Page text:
Septimus Warrens fought in the First World war, “also known as the World War I or the Great War; originating in Europe that lasted from 28 July 1914 to 11 November 1918. The First World War took place for 4 years and it was a global war. It was described as the ‘War to End All Wars’, more than 70 million military personnel, including 60 million Europeans, were mobilized in one of the largest wars in history. Over nine million combatants and seven million civilians died as a result of the war. The war drew in all the world’s economic great powers, assembled in two opposing alliances: The Allies versus the Central Powers of Germany and Austria-Hungary. Not long after the start of the war, there was a pandemic of neurological transformation symptoms where soldiers from both sides experienced these symptoms. Some of these symptoms included dizziness, tremor, weakness, headaches, and amnesia. The soldiers fought in the war experienced a clinical condition, not familiar to the time period.” (Click on the World War 1 hyperlink and look at the second video to see a demonstration of these symptoms.) This condition was known as “shell shock.” Some of Septimus symptoms became visible and are described as “gone as he threatened to kill himself” (35). As a result, Septimus remembers his time in the warm, remembers his observation and how he witnessed people getting killed; including his friend Evans. This also pushes him to the thought of wanting to be dead along with the people beside him and his close friend, Evans.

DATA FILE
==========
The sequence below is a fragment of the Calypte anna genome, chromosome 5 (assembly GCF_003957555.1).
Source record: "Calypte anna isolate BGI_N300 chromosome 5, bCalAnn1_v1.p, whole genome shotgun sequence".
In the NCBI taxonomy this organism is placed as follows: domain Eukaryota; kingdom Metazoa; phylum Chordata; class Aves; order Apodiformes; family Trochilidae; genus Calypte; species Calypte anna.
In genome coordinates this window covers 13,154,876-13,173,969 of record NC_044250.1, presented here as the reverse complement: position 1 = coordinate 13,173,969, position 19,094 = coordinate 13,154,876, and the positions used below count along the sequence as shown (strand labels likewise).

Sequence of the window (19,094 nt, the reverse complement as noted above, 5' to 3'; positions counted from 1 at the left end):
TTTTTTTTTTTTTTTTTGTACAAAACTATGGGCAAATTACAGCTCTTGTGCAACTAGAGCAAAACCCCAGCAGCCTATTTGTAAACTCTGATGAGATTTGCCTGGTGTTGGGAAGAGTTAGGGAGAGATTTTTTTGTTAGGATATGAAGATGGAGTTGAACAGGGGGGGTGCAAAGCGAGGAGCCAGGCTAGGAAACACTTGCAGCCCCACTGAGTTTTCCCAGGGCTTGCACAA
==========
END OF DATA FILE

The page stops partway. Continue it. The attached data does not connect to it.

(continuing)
© IWM (Art.IWM ART 1460). John Singer Sargent ‘Gassed’ (1919).

Alex Walton

Friday 13 July 2018

A remarkable group of paintings was commissioned by the British government towards the end of the First World War as a memorial to the dead. The committee who commissioned the series of paintings saw them as, “the greatest artistic expression of the day.” They wanted to permanently display the paintings in a bespoke memorial gallery, known as the Hall of remembrance, but this ambitious plan was never realized. The entire project ran out of time and money and the Imperial War Museum became the custodian of this collection.



Pedroso, J. L., Linden, S. C., Barsottini, O. G., Filho, P. M., & Lees, A. J. (2017). The relationship between the First World War and neurology: 100 years of “shell shock.” Arquivos de Neuro-Psiquiatria75(5), 317–319.×20170046